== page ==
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Terms in this set (30)
An increase in the percentage and in the number of people living in urban settlements.
The study of the physical form and structure of urban places.
Urban Hearth Area
A region in which the world's first cities evolved
Borchert's Model Of Urban Development
a ranking of settlements according to their size and economic functions
a city that was deliberately established or developed as an administrative or commercial center by colonial or imperial powers
arch of the dominant overland, trade-based cities stretching from London to Tokyo in the 1500s before the rise of sea-based trade and exploration
Urban place experiencing infrastructural challenges related to massive and rapid urbanization.
Cities that were developed hugely as an effect of the Industrial Revolution
Rank Size Rule
A pattern of settlements in a country such that the largest settlement is 1/n the population of the largest settlement
The largest settlement in a country, if it has more than twice as many people as the second-ranking settlement.
Christallers Central Place Theory
A theory formulated by Walter Christaller in the early 1900s that explains the size and distribution of cities in terms of a competitive supply of goods and services to dispersed populations
A market center for the exchange of services by people attracted from the surrounding area.
Literally, "country behind," a term that applies to a surrounding area served by an urban center. That center is the focus of goods and services produced for its hinterland and is its dominant urban influence as well. In the case of a port city, the hinterland also includes the inland area whose trade flows through that port.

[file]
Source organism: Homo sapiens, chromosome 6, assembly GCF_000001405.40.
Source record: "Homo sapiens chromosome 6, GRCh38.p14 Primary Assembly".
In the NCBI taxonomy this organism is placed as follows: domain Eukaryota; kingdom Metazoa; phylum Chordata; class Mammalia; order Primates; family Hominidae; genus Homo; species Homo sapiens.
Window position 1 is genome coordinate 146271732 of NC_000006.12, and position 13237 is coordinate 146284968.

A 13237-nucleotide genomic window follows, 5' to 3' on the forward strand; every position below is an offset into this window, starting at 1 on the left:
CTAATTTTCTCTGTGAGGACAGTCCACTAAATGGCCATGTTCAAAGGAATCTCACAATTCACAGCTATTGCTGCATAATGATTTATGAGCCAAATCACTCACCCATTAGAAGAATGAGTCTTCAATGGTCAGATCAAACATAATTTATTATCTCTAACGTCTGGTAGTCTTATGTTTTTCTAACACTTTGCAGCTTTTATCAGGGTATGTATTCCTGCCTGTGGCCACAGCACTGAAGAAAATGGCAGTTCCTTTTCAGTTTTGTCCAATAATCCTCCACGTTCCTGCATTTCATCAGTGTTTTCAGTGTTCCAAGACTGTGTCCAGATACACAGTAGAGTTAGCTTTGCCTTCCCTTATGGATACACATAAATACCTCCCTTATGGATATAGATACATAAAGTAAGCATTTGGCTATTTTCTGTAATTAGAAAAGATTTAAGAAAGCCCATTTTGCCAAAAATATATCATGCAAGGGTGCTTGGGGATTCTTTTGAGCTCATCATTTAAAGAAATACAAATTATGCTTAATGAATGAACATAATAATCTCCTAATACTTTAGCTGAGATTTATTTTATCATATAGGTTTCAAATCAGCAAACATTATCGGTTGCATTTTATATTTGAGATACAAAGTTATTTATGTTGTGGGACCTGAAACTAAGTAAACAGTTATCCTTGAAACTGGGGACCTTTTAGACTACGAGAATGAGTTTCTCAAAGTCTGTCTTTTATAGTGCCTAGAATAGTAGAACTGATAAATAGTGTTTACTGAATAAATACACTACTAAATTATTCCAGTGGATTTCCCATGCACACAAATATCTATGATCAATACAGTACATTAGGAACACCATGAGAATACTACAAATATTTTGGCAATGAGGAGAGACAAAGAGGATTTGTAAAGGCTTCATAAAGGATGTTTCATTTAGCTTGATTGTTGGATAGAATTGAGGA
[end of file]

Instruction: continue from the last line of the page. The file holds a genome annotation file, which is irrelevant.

the minimum market size required to make the sale of a particular product or service profitable
The maximum distance people are willing to travel to use a service.
One of a small number of interconnected, internationally dominant centers (e.g., New York, London, Tokyo) that together control the global systems of finance and commerce.
a very large city characterized by both primacy and high centrality within its national economy.
Metropolitan Statistical Area
In the United States, a central city of at least 50,000 population, the county within which the city is located, and adjacent counties meeting one of several tests indicating a functional connection to the central city.
a region in which several large cities and surrounding areas grow together
Micropolitan Statistical Area
An urbanized area of between 10,000 and 50,000 inhabitants, the county in which it is found, and adjacent counties tied to the city.
The division of a city into different regions or zones (e.g. residential or industrial) for certain purposes or functions (e.g. housing or manufacturing).
The area of a city where retail and office activates are clustered
a settlement in which certain products and services are available to consumers
A subsidiary urban area surrounding and connected to the central city. Many are exclusively residential; others have their own commercial centers or shopping malls.
Burgess Concentric Zone Model
A model of the internal structure of cities in which social groups are spatially arranged in a series of rings
a pattern of migrants moving into the CBD
Zone in Transition
an area of mixed commercial and residential land uses surrounding the CBD.
Peak Land Value Intersection
The most accessible and costly parcel of land in the central business district and, therefore, in the entire urbanized area.
Bid Rent Curve
a chart explaining land costs getting cheaper as you move away from the CBD
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